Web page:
Terrorists preaching hate from behind bars

Rick Moran
Some of Great Britain's most notorious Islamic terrorists are still getting their message of hate out to the world even though they are in prison.

A security loophole has allowed these terrorists to advocate for violence while spreading hateful lies about the West.

Daily Mail:

Dozens of unrepentant extremists have been exposed as glorying in their fanaticism and encouraging others to consider further atrocities.

Among them are key figures in almost every major terrorist conspiracy of the past decade, including the July 2005 attacks in London. They include hate cleric Abu Hamza, lone-wolf attacker Roshonara Choudhry and failed BA bomber Rajib Karim.

The inmates have been able to voice their hate-filled opinions via a website apparently run by former members of a banned extremist organisation. Some boasted they were studying extremist material.

 News of the security breach sparked outrage and one MP called on the prison authorities to tighten up their systems. It comes at a sensitive time for the Government in the aftermath of the decision to release hate preacher Abu Qatada.

Steve McCabe, a Labour MP who sits on the Home Affairs Committee, said some of the material 'sounds dangerously close to incitement'.

He said: 'If the prison authorities claim they are monitoring and censoring material, then they are clearly not doing it effectively. It's time the regime was tightened up.'

At the centre of the scandal is a website, www.muslimprisoners.com, which offers to forward letters to more than 50 Muslim prisoners and display their replies. Transcripts of dozens of letters were posted as the website became a key information exchange and networking point for extremist sympathisers. The website offers advice on getting letters and presents to inmates.

One letter is written by Abdulla Ahmed Ali, the ringleader of a plot to blow up transatlantic airliners with liquid bombs. Ali, serving a 40-year sentence, hails the Taliban and says Muslims should 'sacrifice their lives and limbs' against the West.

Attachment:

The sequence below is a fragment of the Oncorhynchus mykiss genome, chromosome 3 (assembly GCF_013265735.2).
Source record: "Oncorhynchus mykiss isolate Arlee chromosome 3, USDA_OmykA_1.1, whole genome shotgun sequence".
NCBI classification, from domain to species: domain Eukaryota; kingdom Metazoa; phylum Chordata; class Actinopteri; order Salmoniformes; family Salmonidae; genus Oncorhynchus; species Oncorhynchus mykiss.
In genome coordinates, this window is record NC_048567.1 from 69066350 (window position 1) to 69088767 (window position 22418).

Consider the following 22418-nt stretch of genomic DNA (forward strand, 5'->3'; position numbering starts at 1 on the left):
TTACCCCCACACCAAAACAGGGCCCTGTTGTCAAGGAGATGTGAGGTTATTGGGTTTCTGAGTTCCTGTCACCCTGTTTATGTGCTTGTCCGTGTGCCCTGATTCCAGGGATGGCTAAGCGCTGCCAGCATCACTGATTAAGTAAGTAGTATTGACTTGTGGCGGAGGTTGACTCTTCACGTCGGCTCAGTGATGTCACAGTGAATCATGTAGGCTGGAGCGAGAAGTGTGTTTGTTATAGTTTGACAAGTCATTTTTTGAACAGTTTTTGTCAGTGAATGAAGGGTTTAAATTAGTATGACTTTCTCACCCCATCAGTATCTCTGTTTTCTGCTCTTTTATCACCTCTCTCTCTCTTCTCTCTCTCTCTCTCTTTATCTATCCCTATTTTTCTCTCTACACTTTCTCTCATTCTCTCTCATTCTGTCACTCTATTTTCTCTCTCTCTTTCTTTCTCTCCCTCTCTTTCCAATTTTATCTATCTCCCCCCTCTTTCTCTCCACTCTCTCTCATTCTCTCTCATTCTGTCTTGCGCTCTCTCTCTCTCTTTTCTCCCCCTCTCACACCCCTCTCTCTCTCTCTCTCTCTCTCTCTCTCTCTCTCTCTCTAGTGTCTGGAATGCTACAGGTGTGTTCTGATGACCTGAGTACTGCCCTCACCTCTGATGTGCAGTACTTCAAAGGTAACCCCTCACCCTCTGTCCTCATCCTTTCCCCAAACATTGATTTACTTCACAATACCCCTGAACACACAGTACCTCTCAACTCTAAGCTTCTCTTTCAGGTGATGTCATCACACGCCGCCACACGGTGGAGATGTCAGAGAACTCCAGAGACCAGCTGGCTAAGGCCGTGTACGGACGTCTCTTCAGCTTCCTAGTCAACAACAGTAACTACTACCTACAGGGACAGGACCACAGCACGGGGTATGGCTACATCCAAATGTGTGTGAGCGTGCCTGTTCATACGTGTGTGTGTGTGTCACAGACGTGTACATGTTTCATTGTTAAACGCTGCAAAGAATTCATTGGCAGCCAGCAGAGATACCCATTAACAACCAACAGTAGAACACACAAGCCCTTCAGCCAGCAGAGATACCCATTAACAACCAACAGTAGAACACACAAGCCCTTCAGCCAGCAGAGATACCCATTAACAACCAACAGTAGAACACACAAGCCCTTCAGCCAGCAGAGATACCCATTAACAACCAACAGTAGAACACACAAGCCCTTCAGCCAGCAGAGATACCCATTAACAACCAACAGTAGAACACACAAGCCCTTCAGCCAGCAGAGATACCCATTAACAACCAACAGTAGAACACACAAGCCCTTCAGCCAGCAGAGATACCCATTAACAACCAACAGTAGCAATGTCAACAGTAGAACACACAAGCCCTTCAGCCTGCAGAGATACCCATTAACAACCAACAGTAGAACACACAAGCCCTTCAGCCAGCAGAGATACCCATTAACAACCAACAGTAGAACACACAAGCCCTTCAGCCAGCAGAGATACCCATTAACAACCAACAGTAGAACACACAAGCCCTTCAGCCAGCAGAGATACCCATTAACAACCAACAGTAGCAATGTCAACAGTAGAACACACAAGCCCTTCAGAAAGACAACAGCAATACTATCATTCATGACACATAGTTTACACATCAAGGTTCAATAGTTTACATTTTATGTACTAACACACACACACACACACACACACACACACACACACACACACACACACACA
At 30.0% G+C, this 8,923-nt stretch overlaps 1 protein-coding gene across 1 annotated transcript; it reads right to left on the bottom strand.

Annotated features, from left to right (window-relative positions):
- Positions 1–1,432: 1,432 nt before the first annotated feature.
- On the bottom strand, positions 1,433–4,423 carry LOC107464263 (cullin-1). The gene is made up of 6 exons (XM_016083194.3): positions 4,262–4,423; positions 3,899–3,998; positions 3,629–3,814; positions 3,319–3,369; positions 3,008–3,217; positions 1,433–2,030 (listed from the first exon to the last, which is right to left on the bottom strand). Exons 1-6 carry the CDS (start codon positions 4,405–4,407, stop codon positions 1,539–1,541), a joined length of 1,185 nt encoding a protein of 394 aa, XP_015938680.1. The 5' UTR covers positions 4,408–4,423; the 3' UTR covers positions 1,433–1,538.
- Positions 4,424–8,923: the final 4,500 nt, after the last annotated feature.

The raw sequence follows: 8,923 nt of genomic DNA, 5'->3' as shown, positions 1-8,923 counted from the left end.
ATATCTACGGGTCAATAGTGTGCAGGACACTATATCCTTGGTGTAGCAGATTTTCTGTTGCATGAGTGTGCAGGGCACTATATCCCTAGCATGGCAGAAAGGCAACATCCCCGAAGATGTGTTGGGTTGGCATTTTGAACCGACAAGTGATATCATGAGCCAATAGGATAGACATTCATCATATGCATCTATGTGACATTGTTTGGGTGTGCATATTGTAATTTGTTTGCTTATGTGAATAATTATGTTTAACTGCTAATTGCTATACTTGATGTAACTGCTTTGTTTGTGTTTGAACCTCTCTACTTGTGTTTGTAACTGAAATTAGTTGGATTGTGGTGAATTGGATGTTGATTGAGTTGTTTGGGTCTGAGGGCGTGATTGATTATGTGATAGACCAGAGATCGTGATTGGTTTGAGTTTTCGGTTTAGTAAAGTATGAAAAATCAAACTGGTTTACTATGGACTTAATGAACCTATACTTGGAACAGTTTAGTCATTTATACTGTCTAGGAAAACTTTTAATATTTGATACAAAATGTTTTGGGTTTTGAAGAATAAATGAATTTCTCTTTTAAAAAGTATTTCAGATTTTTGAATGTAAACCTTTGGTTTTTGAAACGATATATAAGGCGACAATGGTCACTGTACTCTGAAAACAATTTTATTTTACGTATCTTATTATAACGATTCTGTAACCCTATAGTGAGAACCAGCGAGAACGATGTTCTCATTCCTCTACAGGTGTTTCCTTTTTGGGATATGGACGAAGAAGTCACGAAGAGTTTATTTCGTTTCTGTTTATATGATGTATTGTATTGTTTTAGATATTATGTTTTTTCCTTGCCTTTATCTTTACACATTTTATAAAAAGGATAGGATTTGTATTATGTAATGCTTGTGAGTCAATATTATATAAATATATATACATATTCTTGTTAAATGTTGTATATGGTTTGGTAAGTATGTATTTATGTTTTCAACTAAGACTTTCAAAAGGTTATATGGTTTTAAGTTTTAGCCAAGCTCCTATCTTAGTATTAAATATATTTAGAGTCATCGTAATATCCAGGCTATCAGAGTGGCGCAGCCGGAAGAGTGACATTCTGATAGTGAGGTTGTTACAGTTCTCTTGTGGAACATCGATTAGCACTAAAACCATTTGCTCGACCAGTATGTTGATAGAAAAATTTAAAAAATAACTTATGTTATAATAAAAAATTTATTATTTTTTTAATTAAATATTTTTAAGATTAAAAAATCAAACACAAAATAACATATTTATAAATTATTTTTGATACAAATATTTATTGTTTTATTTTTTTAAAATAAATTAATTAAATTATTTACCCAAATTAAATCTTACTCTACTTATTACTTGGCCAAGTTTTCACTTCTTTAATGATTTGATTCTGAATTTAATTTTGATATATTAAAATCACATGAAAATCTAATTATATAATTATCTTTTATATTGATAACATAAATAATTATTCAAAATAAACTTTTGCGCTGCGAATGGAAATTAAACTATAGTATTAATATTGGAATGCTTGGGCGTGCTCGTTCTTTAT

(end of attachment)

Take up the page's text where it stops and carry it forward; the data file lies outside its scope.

I'd say that sounds a lot like incitement, Mr. McCabe.

The US regularly targets jihadist websites that cross the line and advocate violence. But more and more are popping up every day and the extremists seem to know exactly where they are and how to access them.

Eventually, technology will present a solution. Until then, the rantings of twisted minds will continue to clutter the internet.





Some of Great Britain's most notorious Islamic terrorists are still getting their message of hate out to the world even though they are in prison.

A security loophole has allowed these terrorists to advocate for violence while spreading hateful lies about the West.

Daily Mail:

Dozens of unrepentant extremists have been exposed as glorying in their fanaticism and encouraging others to consider further atrocities.

Among them are key figures in almost every major terrorist conspiracy of the past decade, including the July 2005 attacks in London. They include hate cleric Abu Hamza, lone-wolf attacker Roshonara Choudhry and failed BA bomber Rajib Karim.

The inmates have been able to voice their hate-filled opinions via a website apparently run by former members of a banned extremist organisation. Some boasted they were studying extremist material.

 News of the security breach sparked outrage and one MP called on the prison authorities to tighten up their systems. It comes at a sensitive time for the Government in the aftermath of the decision to release hate preacher Abu Qatada.

Steve McCabe, a Labour MP who sits on the Home Affairs Committee, said some of the material 'sounds dangerously close to incitement'.

He said: 'If the prison authorities claim they are monitoring and censoring material, then they are clearly not doing it effectively. It's time the regime was tightened up.'

At the centre of the scandal is a website, www.muslimprisoners.com, which offers to forward letters to more than 50 Muslim prisoners and display their replies. Transcripts of dozens of letters were posted as the website became a key information exchange and networking point for extremist sympathisers. The website offers advice on getting letters and presents to inmates.

One letter is written by Abdulla Ahmed Ali, the ringleader of a plot to blow up transatlantic airliners with liquid bombs. Ali, serving a 40-year sentence, hails the Taliban and says Muslims should 'sacrifice their lives and limbs' against the West.

I'd say that sounds a lot like incitement, Mr. McCabe.

The US regularly targets jihadist websites that cross the line and advocate violence. But more and more are popping up every day and the extremists seem to know exactly where they are and how to access them.

Eventually, technology will present a solution. Until then, the rantings of twisted minds will continue to clutter the internet.